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Embrace who you are

Introverts often see their social style as negative when they compare themselves to extroverts. Introverts don't need a large group of friends. Be true to yourself.

Also, find other personal interests. Taking continuing education classes or becoming a volunteer can put you in touch with like-minded people.

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Loneliness

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Make small talk

Have quick, non-threatening conversations throughout the day: make small talk with your barista, the cashier at the grocery store, anyone you encounter who seems receptive.

Think of them as stretching a muscle: not the same as a full workout, but beneficial nonetheless. When you’re lonely, you go inward, and just stretching that little bit can kick-start a process that helps you feel better.

Find a state of flow

Do something you find totally engaging, to the point you lose track of time.

That activity doesn’t have to be mentally engaging or intellectually rigorous. Maybe it’s reading, running, or cleaning. If you’re truly immersed in what you’re doing, no matter what it is, you won’t have the mental space to be consumed by loneliness.

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Detecting Loneliness

Detecting Loneliness
  • Scientific literature has linked loneliness to depression, anxiety, alcoholism, and drug abuse.
  • Loneliness makes you more likely to fall ill by suppressing healthy immune function....

Loneliness is subjective

It's possible to be completely isolated and feel invigorated.

It is also possible to be surrounded by a crowd or be accompanied by close friends and feel lonely.

Research on loneliness findings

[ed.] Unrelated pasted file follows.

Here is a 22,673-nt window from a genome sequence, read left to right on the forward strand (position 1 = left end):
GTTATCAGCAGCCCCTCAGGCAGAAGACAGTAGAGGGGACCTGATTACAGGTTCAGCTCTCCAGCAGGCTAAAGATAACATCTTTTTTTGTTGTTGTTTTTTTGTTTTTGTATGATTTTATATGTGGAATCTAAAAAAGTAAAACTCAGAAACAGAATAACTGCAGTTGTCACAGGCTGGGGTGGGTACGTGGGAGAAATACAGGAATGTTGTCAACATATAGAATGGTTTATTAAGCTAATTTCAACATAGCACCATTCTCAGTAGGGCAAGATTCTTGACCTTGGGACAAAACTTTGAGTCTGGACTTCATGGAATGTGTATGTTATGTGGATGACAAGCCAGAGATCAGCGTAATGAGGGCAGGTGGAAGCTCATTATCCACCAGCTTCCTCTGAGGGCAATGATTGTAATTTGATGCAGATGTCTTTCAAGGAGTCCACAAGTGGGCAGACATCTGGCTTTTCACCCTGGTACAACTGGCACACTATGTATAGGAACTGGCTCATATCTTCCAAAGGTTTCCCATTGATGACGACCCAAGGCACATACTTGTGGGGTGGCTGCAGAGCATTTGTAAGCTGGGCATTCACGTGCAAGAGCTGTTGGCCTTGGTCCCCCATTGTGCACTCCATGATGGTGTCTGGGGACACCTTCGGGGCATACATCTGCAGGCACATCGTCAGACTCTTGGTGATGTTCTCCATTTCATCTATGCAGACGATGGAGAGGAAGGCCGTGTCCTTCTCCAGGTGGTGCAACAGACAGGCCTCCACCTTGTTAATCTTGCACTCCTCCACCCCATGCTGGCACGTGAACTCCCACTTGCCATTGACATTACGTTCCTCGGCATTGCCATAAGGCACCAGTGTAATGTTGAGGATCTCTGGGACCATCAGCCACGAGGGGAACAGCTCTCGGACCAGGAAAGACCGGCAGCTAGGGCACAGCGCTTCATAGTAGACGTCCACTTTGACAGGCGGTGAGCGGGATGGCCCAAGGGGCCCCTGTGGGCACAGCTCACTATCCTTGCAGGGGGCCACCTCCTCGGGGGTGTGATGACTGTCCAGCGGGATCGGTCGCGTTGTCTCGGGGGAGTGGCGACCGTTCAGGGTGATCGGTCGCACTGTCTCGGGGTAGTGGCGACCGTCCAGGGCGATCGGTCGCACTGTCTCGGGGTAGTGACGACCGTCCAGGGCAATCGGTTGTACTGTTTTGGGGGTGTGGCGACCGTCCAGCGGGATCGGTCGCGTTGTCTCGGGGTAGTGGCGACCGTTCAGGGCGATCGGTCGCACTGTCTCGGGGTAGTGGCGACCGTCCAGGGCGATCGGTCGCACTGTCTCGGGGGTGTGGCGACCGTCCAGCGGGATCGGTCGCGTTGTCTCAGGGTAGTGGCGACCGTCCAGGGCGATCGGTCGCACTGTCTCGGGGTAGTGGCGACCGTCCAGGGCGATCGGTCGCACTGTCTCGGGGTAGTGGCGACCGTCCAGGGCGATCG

• Research showed that after social isolation, subjects' brain scans showed more activity in the midbrain when shown pictures of social cues.
  • When subjects were hungry but had not been socially isolated, they showed a similar reaction to food cues, but not social ones. This shows that the drive for social contact and for things like food seems to be represented in a similar way.

Loneliness before quarantine

We crave intimacy. And yet, long before the present pandemic, with its forced isolation and social distancing, humans had begun building their own separate cells. 

Before modern times...

Loneliness is a form of grief

It is an umbrella term we use to cover for all sorts of things most people would rather not name and have no idea how to fix.
Plenty of people like to be alone. But solitude and seclusion are different from loneliness. Loneliness is a state of profound distress.

The evolutionary theory of loneliness

Primates need to belong to an intimate social group in order to survive; this is especially true for humans.
Separation from your group (either finding yourself alone or finding yourself among a group of people who do not know and understand you) triggers a fight-or-flight response.